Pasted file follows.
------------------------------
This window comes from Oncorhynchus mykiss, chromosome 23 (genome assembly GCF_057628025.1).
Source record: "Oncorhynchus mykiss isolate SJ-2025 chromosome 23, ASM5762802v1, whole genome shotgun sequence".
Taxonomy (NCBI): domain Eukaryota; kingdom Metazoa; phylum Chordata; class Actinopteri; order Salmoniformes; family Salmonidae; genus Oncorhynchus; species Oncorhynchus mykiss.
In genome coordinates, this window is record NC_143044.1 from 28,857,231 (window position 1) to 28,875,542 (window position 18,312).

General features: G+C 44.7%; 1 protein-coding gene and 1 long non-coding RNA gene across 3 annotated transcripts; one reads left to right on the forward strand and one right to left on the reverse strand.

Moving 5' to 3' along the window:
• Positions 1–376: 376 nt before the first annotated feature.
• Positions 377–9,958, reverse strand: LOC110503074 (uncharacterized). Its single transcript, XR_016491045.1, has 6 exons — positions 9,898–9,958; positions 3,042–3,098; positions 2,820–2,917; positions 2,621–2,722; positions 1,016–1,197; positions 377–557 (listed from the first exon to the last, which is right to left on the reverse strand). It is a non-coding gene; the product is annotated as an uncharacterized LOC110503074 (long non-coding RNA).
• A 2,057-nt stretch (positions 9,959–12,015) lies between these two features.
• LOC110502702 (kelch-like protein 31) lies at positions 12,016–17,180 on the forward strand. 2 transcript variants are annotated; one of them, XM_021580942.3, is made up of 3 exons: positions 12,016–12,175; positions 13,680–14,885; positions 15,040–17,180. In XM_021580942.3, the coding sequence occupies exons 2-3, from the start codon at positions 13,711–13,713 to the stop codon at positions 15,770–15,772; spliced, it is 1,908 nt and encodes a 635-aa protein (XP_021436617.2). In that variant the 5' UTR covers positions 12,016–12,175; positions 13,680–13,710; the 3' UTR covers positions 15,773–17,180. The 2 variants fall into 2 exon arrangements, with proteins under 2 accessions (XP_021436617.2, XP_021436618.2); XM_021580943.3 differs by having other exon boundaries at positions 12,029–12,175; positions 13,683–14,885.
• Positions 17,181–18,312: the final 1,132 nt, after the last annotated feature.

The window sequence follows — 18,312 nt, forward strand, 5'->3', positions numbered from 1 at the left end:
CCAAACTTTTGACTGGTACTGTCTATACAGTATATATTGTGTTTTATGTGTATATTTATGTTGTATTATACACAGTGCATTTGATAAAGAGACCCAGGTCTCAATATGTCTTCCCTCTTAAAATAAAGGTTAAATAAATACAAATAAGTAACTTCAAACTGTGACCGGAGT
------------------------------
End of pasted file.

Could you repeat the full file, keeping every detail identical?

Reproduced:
This window comes from Oncorhynchus mykiss, chromosome 23 (genome assembly GCF_057628025.1).
Source record: "Oncorhynchus mykiss isolate SJ-2025 chromosome 23, ASM5762802v1, whole genome shotgun sequence".
Taxonomy (NCBI): domain Eukaryota; kingdom Metazoa; phylum Chordata; class Actinopteri; order Salmoniformes; family Salmonidae; genus Oncorhynchus; species Oncorhynchus mykiss.
In genome coordinates, this window is record NC_143044.1 from 28,857,231 (window position 1) to 28,875,542 (window position 18,312).

General features: G+C 44.7%; 1 protein-coding gene and 1 long non-coding RNA gene across 3 annotated transcripts; one reads left to right on the forward strand and one right to left on the reverse strand.

Moving 5' to 3' along the window:
• Positions 1–376: 376 nt before the first annotated feature.
• Positions 377–9,958, reverse strand: LOC110503074 (uncharacterized). Its single transcript, XR_016491045.1, has 6 exons — positions 9,898–9,958; positions 3,042–3,098; positions 2,820–2,917; positions 2,621–2,722; positions 1,016–1,197; positions 377–557 (listed from the first exon to the last, which is right to left on the reverse strand). It is a non-coding gene; the product is annotated as an uncharacterized LOC110503074 (long non-coding RNA).
• A 2,057-nt stretch (positions 9,959–12,015) lies between these two features.
• LOC110502702 (kelch-like protein 31) lies at positions 12,016–17,180 on the forward strand. 2 transcript variants are annotated; one of them, XM_021580942.3, is made up of 3 exons: positions 12,016–12,175; positions 13,680–14,885; positions 15,040–17,180. In XM_021580942.3, the coding sequence occupies exons 2-3, from the start codon at positions 13,711–13,713 to the stop codon at positions 15,770–15,772; spliced, it is 1,908 nt and encodes a 635-aa protein (XP_021436617.2). In that variant the 5' UTR covers positions 12,016–12,175; positions 13,680–13,710; the 3' UTR covers positions 15,773–17,180. The 2 variants fall into 2 exon arrangements, with proteins under 2 accessions (XP_021436617.2, XP_021436618.2); XM_021580943.3 differs by having other exon boundaries at positions 12,029–12,175; positions 13,683–14,885.
• Positions 17,181–18,312: the final 1,132 nt, after the last annotated feature.

The window sequence follows — 18,312 nt, forward strand, 5'->3', positions numbered from 1 at the left end:
CCAAACTTTTGACTGGTACTGTCTATACAGTATATATTGTGTTTTATGTGTATATTTATGTTGTATTATACACAGTGCATTTGATAAAGAGACCCAGGTCTCAATATGTCTTCCCTCTTAAAATAAAGGTTAAATAAATACAAATAAGTAACTTCAAACTGTGACCGGAGT